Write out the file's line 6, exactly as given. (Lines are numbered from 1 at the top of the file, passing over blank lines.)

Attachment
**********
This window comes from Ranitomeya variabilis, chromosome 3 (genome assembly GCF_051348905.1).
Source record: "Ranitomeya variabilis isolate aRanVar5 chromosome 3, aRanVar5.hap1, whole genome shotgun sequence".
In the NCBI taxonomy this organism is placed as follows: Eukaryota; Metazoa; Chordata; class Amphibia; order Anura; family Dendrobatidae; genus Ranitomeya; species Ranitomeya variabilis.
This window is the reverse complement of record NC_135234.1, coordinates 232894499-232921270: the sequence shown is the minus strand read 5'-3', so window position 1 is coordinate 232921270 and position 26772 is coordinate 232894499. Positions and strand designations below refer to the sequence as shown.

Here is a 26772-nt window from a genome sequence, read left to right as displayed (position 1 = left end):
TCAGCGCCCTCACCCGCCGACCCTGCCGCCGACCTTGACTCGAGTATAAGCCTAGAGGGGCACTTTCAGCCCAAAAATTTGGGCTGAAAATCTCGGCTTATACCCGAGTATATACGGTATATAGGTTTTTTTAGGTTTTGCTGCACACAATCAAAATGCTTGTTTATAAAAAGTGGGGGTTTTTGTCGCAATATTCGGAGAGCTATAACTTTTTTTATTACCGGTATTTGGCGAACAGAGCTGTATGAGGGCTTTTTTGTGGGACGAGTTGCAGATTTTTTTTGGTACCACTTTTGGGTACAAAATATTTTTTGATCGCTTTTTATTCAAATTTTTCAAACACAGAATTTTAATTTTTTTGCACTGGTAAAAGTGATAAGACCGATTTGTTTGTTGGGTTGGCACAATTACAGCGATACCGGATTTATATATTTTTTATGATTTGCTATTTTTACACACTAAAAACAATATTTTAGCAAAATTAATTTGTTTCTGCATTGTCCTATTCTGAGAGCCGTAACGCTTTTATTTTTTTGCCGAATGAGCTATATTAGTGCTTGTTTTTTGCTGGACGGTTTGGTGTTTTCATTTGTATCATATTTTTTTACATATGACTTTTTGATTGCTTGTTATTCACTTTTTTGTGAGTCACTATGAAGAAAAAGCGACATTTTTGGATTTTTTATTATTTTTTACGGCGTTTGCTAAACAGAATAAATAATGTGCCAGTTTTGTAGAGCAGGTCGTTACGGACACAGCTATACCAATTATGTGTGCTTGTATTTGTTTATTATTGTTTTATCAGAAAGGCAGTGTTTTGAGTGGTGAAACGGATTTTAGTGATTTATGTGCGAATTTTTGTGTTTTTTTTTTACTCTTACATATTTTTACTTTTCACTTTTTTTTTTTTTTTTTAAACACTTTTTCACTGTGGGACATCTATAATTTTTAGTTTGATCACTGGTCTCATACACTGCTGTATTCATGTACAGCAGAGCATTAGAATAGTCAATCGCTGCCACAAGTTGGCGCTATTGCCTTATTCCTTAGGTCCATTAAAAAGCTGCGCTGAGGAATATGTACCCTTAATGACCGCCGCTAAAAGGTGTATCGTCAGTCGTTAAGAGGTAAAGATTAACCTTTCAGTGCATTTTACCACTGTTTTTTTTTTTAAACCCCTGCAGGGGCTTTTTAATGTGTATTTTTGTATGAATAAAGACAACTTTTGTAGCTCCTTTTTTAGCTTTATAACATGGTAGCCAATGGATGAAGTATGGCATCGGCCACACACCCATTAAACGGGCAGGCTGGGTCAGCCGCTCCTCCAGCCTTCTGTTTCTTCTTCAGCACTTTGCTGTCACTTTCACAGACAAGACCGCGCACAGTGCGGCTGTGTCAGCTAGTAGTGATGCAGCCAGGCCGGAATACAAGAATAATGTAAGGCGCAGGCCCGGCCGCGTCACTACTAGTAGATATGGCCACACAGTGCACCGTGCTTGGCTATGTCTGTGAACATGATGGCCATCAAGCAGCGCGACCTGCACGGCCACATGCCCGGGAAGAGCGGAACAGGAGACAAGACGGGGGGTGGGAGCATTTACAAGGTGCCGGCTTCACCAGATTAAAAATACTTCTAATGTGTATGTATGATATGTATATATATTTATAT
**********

TCAGCGCCCTCACCCGCCGACCCTGCCGCCGACCTTGACTCGAGTATAAGCCTAGAGGGGCACTTTCAGCCCAAAAATTTGGGCTGAAAATCTCGGCTTATACCCGAGTATATACGGTATATAGGTTTTTTTAGGTTTTGCTGCACACAATCAAAATGCTTGTTTATAAAAAGTGGGGGTTTTTGTCGCAATATTCGGAGAGCTATAACTTTTTTTATTACCGGTATTTGGCGAACAGAGCTGTATGAGGGCTTTTTTGTGGGACGAGTTGCAGATTTTTTTTGGTACCACTTTTGGGTACAAAATATTTTTTGATCGCTTTTTATTCAAATTTTTCAAACACAGAATTTTAATTTTTTTGCACTGGTAAAAGTGATAAGACCGATTTGTTTGTTGGGTTGGCACAATTACAGCGATACCGGATTTATATATTTTTTATGATTTGCTATTTTTACACACTAAAAACAATATTTTAGCAAAATTAATTTGTTTCTGCATTGTCCTATTCTGAGAGCCGTAACGCTTTTATTTTTTTGCCGAATGAGCTATATTAGTGCTTGTTTTTTGCTGGACGGTTTGGTGTTTTCATTTGTATCATATTTTTTTACATATGACTTTTTGATTGCTTGTTATTCACTTTTTTGTGAGTCACTATGAAGAAAAAGCGACATTTTTGGATTTTTTATTATTTTTTACGGCGTTTGCTAAACAGAATAAATAATGTGCCAGTTTTGTAGAGCAGGTCGTTACGGACACAGCTATACCAATTATGTGTGCTTGTATTTGTTTATTATTGTTTTATCAGAAAGGCAGTGTTTTGAGTGGTGAAACGGATTTTAGTGATTTATGTGCGAATTTTTGTGTTTTTTTTTTACTCTTACATATTTTTACTTTTCACTTTTTTTTTTTTTTTTTAAACACTTTTTCACTGTGGGACATCTATAATTTTTAGTTTGATCACTGGTCTCATACACTGCTGTATTCATGTACAGCAGAGCATTAGAATAGTCAATCGCTGCCACAAGTTGGCGCTATTGCCTTATTCCTTAGGTCCATTAAAAAGCTGCGCTGAGGAATATGTACCCTTAATGACCGCCGCTAAAAGGTGTATCGTCAGTCGTTAAGAGGTAAAGATTAACCTTTCAGTGCATTTTACCACTGTTTTTTTTTTTAAACCCCTGCAGGGGCTTTTTAATGTGTATTTTTGTATGAATAAAGACAACTTTTGTAGCTCCTTTTTTAGCTTTATAACATGGTAGCCAATGGATGAAGTATGGCATCGGCCACACACCCATTAAACGGGCAGGCTGGGTCAGCCGCTCCTCCAGCCTTCTGTTTCTTCTTCAGCACTTTGCTGTCACTTTCACAGACAAGACCGCGCACAGTGCGGCTGTGTCAGCTAGTAGTGATGCAGCCAGGCCGGAATACAAGAATAATGTAAGGCGCAGGCCCGGCCGCGTCACTACTAGTAGATATGGCCACACAGTGCACCGTGCTTGGCTATGTCTGTGAACATGATGGCCATCAAGCAGCGCGACCTGCACGGCCACATGCCCGGGAAGAGCGGAACAGGAGACAAGACGGGGGGTGGGAGCATTTACAAGGTGCCGGCTTCACCAGATTAAAAATACTTCTAATGTGTATGTATGATATGTATATATATTTATAT